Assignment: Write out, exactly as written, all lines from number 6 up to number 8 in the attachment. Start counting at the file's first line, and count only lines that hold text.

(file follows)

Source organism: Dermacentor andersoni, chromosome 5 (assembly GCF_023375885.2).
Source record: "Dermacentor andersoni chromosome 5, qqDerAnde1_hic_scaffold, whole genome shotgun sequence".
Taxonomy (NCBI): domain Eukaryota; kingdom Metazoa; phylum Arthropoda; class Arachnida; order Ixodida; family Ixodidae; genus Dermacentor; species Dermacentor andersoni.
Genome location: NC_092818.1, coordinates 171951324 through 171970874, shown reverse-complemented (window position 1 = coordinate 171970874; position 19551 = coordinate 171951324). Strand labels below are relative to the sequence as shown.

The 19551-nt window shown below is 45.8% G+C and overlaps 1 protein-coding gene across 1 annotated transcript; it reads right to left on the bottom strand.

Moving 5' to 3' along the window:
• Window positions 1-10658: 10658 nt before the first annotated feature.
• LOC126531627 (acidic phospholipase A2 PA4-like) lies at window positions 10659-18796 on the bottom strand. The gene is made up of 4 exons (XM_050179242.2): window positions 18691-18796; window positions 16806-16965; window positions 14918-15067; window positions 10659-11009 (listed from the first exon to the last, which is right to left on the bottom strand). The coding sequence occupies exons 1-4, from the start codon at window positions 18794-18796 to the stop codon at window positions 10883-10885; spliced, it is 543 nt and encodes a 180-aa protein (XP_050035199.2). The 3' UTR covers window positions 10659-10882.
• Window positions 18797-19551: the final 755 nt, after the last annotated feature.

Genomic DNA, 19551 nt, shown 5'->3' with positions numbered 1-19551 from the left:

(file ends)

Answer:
Moving 5' to 3' along the window:
• Window positions 1-10658: 10658 nt before the first annotated feature.
• LOC126531627 (acidic phospholipase A2 PA4-like) lies at window positions 10659-18796 on the bottom strand. The gene is made up of 4 exons (XM_050179242.2): window positions 18691-18796; window positions 16806-16965; window positions 14918-15067; window positions 10659-11009 (listed from the first exon to the last, which is right to left on the bottom strand). The coding sequence occupies exons 1-4, from the start codon at window positions 18794-18796 to the stop codon at window positions 10883-10885; spliced, it is 543 nt and encodes a 180-aa protein (XP_050035199.2). The 3' UTR covers window positions 10659-10882.